Greenville City Council denies Forest View PUD rezoning request


By Curtis Wildfong • Last Updated 10:00 am on Wednesday, February 19, 2014

 

GREENVILLE — Accepting the Greenville Planning Commission’s recommendation, the City Council voted 4-1 on Tuesday evening to deny a request by fellow Councilman Mark Lehman to rezone a portion of the Forest View planned use development (PUD).

The council allowed Lehman to plead his case for nearly an hour, which Lehman used mostly to question operational control among city staff during the process, even suggesting there were instances of “overreaching government.”

Lehman brought up several issues he had with the entire process, which began years ago when he purchased around 30 acres of land within the PUD at a tax sale. He noted errors in maps he was given, brought up conversations he had with former assistant city manager Cameron Van Wyngarden — which, according to him, were later rescinded by City Manager George Bosanic — and even claimed Bosanic was not abiding by PUD when he allegedly told Lehman that in order for him to obtain a building permit a site plan would need to be approved by the Forest View Homeowner’s Association.

The city’s attorney, Ken Lane, countered all of Lehman’s claims, most notably the concern with building permits. Lane said if Lehman wished to build something not currently allowed under PUD, he would need an amendment to the PUD, noting it is the amendment that would need to be approved by the homeowner’s association. The association does not issue building permits, he said.

After being asked twice to stay on the topic of the rezoning request by Mayor John Hoppough and Councilwoman Jeanne Cunliffe, Lehman addressed his issue with PUD, where it stands and its unlikeliness of success in the future, all while still suggesting incompetency by city staff.

“This plan and the execution of this plan, for a lack of better words, has been fouled up since day one,” he said.
Lehman has previously labeled the Forest View PUD a “decade-old failed plan” and said again Tuesday the city should move on from it.

“I really do believe it’s time for a clean slate,” he said. “I’m not sure the city has the attention to detail to pull off a PUD.”

The PUD plan in 2004, according to city planning consultant Tim Johnson, was set up to develop up to more than 300 units, including apartments, condos, duplexes, four- and six-unit houses and single family homes. Lehman, who made the request to rezone about 25 acres of the land he purchased to Residential-1, said he had plans to build one home, but would likely continue to build more.

Lehman said he also has an agreement with a Realtor to market and fill seven duplexes (14 housing units) as originally planned in the 2004 development agreement. Those five acres, as well as the other approximately 28 acres, would remain in the PUD, Johnson said.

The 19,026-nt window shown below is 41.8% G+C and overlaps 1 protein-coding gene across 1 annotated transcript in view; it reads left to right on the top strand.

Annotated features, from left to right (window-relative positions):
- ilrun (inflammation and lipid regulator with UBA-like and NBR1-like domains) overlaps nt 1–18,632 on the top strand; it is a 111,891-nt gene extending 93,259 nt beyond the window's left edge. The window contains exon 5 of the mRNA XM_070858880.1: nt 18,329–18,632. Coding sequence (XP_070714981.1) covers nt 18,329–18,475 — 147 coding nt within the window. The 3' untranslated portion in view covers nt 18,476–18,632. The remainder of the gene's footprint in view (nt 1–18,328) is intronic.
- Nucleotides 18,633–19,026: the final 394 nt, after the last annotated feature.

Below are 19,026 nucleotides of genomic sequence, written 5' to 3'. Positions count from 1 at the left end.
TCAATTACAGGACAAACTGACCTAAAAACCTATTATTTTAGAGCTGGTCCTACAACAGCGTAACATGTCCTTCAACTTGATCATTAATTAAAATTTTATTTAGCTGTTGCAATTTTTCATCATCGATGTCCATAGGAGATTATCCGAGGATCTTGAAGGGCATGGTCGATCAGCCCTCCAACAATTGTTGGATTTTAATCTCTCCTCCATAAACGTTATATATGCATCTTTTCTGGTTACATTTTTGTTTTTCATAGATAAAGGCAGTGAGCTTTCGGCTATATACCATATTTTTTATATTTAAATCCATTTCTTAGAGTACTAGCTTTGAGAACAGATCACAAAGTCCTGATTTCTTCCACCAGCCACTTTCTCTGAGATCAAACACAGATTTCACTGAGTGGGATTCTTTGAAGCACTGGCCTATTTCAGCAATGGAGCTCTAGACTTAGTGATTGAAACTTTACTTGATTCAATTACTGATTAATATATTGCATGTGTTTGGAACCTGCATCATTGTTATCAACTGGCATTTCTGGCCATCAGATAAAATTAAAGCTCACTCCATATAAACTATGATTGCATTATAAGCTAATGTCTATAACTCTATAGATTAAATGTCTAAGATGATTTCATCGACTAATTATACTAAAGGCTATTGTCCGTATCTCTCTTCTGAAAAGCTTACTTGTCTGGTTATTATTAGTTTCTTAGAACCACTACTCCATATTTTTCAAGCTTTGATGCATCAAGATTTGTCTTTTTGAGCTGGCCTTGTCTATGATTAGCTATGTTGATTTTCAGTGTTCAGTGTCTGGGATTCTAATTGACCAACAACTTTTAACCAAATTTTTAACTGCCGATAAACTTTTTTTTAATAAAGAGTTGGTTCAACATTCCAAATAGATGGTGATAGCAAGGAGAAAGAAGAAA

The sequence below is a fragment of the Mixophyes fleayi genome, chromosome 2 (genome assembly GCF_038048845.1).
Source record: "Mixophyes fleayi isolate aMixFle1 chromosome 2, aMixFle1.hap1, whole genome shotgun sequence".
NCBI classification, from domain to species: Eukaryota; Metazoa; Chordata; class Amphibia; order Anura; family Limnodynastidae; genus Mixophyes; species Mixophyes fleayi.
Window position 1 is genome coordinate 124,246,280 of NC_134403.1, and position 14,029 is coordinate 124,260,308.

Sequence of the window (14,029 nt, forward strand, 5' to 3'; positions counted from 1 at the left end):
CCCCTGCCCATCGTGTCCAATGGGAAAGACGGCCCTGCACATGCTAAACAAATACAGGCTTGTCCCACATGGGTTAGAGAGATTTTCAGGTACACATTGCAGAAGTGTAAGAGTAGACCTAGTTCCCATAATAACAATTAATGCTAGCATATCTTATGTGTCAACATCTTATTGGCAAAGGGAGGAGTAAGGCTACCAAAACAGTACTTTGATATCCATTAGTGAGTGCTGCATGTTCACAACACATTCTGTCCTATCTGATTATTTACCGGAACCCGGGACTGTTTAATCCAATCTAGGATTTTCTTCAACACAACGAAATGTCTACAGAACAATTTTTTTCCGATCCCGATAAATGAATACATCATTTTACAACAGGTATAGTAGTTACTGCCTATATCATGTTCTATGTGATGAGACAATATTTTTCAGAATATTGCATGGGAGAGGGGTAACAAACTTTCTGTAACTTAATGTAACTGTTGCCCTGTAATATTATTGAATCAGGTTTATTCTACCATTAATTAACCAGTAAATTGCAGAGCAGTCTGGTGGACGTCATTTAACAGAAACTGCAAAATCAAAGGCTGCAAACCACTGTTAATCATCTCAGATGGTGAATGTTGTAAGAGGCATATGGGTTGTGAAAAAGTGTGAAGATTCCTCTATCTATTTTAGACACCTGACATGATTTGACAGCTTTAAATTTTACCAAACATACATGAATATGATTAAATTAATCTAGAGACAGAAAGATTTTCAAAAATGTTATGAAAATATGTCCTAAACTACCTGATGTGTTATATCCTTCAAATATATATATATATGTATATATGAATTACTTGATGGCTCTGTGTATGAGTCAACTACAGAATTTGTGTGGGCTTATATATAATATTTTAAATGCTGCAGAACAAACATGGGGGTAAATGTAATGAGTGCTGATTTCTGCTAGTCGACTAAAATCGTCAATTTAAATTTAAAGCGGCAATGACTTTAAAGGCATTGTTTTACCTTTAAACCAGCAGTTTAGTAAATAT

Lehman requested to rezone part of the PUD to R-1. The reason, he said, is to be able to build the type of homes he wished — he said the 58-foot lots weren’t preferential for single-story homes, which he said have more of a demand in today’s market.

“I like a little more elbow room,” he said.

Even if the area was rezoned R-1, Lane said, Lehman would still be required to join the homeowner’s association and would also have to abide by certain regulations placed upon the land under the associations master deed and declaration of covenant, restrictions and conditions, which addresses allowable uses.

Planning Commission members during their discussions said the changes sought by the rezoning request could be accomplished under the PUD by requesting amendments. Most council members agreed, along with Lane and Johnson.

Johnson said the two zones, as far as land uses are concerned, are nearly identical. The PUD currently in place allows for single-family homes, but only on lots specifically designated for them.

Johnson said the lot sizes could be changed through an amendment to the PUD, which again, would have to be approved by the homeowner’s association.

Several Forest View residents contested Lehman’s proposal, mostly arguing the change would depreciate values of their homes and deviate from the type of neighborhood they bought into. Residents stated they chose to purchase homes in Forest View because they liked the idea of a condominium-style neighborhood and were convinced it would be developed as just that.

Because the planning commission recommended a denial, it would have taken a super majority in order to grant the request. The council voted 4-1 to deny the request, with Councilman Lloyd Scoby casting the only vote against a denial. Councilman Larry Moss absent from Tuesday’s meeting. Lehman did not vote as it would be a clear conflict of interest.

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